Upper Yosemite Falls Trail is another strenuous hike that reaps a big reward at the end. It’s also the perfect way to end your hiking vacation in Yosemite National Park. With spectacular views of the valley as you hike alongside the upper fall, I highly recommend this hike for any avid hiker. During the fall, the views from above showcase vibrant patches of yellowish-green among verdant evergreen trees.   

This trail is 7.2 miles out-and-back and is one of the oldest trails in the park according to NPS. Talk about historic! What I love about this trail is no matter the season you’re hiking, you can expect the lower portion of the trail to be sunny (if the suns out). Otherwise, pack layers as it gets colder the higher you climb during the fall.

For those craving American food after exploring the waterfall, consider eating dinner at Oakhurst Grill and Whiskey 41 Lounge. The ambiance here is extremely inviting as a round fireplace in the center of the restaurant is lit to set the fall-time mood and warm up guests (aka, it’s a vibe).

Besides hiking in Yosemite, fall is a great time to explore beyond the park with off-road vehicles. Some vehicles you can expect to find are UTVs, jeeps, and Rykers, which resemble a three-wheel motorcycle. Yosemite Adventure Company is the best place to snag a rental or book a tour. I rented a UTV and had an amazing time zipping through the mountains past a cliff edge to witness some dramatic views at the Bass Lake Vista.

Another great heart pumping fall activity to do is to rent a bike and cycle around the Cooks Meadow Loop to find fall foliage. Take a stroll through Curry Village, go bird watching, or consider taking a dip in the Merced River to cool off after your hike.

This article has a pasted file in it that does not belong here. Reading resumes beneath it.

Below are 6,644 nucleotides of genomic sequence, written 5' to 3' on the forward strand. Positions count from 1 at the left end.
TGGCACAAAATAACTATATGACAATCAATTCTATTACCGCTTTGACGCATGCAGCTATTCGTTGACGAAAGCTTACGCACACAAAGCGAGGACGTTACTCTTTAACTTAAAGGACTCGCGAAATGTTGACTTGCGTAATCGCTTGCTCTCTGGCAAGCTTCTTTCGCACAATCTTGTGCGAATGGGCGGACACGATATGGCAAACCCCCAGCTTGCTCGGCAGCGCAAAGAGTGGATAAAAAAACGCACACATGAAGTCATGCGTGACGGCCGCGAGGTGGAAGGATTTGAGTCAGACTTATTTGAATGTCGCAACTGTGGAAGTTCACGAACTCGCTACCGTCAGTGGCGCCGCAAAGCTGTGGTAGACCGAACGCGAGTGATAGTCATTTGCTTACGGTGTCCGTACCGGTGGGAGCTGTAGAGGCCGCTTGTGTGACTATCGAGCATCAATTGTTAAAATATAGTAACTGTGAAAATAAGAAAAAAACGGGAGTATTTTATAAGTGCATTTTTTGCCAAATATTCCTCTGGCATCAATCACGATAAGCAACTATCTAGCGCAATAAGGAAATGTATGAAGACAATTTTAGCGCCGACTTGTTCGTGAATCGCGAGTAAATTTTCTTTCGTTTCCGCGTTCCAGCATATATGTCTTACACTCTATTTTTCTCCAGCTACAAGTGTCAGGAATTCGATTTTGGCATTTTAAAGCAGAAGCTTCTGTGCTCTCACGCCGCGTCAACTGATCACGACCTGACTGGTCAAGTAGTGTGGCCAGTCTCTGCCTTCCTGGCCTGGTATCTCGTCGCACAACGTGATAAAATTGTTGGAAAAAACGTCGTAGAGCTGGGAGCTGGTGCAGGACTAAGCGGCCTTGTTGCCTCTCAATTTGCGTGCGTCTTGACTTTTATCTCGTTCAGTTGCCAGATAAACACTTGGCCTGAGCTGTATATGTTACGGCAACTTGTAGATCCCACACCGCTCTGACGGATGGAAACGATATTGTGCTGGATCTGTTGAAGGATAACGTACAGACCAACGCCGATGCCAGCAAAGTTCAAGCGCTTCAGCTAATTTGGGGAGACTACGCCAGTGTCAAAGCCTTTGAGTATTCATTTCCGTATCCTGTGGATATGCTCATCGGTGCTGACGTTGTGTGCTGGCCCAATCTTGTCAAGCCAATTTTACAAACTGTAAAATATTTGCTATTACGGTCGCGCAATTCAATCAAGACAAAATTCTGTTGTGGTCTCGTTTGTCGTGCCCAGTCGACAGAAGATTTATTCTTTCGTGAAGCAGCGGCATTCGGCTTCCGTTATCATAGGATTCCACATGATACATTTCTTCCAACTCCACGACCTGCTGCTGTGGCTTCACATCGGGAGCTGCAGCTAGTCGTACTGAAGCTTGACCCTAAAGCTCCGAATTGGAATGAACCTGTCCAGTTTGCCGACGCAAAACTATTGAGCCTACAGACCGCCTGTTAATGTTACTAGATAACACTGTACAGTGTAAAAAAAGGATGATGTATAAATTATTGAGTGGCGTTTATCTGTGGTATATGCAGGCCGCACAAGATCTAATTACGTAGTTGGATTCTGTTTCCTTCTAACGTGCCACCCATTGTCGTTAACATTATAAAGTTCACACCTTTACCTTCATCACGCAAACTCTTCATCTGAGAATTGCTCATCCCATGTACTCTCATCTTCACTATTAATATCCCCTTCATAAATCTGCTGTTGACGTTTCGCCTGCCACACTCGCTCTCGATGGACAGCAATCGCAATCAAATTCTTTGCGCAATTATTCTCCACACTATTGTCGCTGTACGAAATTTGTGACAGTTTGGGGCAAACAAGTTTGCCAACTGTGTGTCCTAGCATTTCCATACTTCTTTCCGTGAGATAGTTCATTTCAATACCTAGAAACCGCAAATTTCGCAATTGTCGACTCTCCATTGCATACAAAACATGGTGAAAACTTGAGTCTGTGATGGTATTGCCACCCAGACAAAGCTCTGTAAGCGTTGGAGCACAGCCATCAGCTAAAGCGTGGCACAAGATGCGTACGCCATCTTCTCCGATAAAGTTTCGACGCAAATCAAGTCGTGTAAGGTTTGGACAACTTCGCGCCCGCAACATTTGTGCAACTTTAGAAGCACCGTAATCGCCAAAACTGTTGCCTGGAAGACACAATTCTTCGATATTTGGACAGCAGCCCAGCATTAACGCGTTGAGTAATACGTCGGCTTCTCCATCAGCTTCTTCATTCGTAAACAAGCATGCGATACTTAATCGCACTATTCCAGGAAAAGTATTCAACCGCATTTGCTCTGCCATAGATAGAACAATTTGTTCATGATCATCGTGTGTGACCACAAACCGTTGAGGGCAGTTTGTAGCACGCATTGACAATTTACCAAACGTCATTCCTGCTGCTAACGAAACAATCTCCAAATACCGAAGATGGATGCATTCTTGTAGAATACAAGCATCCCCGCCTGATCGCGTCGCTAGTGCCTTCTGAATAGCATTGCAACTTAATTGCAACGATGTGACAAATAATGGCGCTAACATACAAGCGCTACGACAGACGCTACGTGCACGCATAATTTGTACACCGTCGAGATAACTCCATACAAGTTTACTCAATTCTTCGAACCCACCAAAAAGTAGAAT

Fall Hiking Guide To Yosemite

If you’re looking for a cozy, quaint lodging option that gets you as close as possible to fall foliage, then you’ll want to stay at Sierra Meadows. Located 20 miles from Yosemite, this glamping resort offers stunning private micro cabins and larger cabins. The premise spans over 1,300 acres and you’ll find an abundance of activities to during the fall (on top of hiking).

For guests, there are free bike rentals, a pool, board games, a tiny store on site, and paved paths across the street meant for hiking and biking. Follow these paths to see giant sculptures, go bird watching, or enjoy a beautiful rosy sunset kiss the Eastern Sierra Foothills goodnight. This resort is rated 5 stars on TripAdvisor.

Ciara is a travel writer, health & wellness writer, certified wellness & transformative travel coach, and a world traveler who’s visited over 30 countries. Her work has been seen in USA Today, Essence, Travel Noire, and many other publications. When she’s not writing for publications or coaching, Ciara is traveling the world with her amazing husband, eating chocolate chip cookies, and writing for a wellness travel blog she founded, Wellness Travel Diaries. On her blog, you’ll find adrenaline-seeking inspiration, outdoorsy adventures, drool-worthy allergy-friendly eats, and tried and true wellness hacks.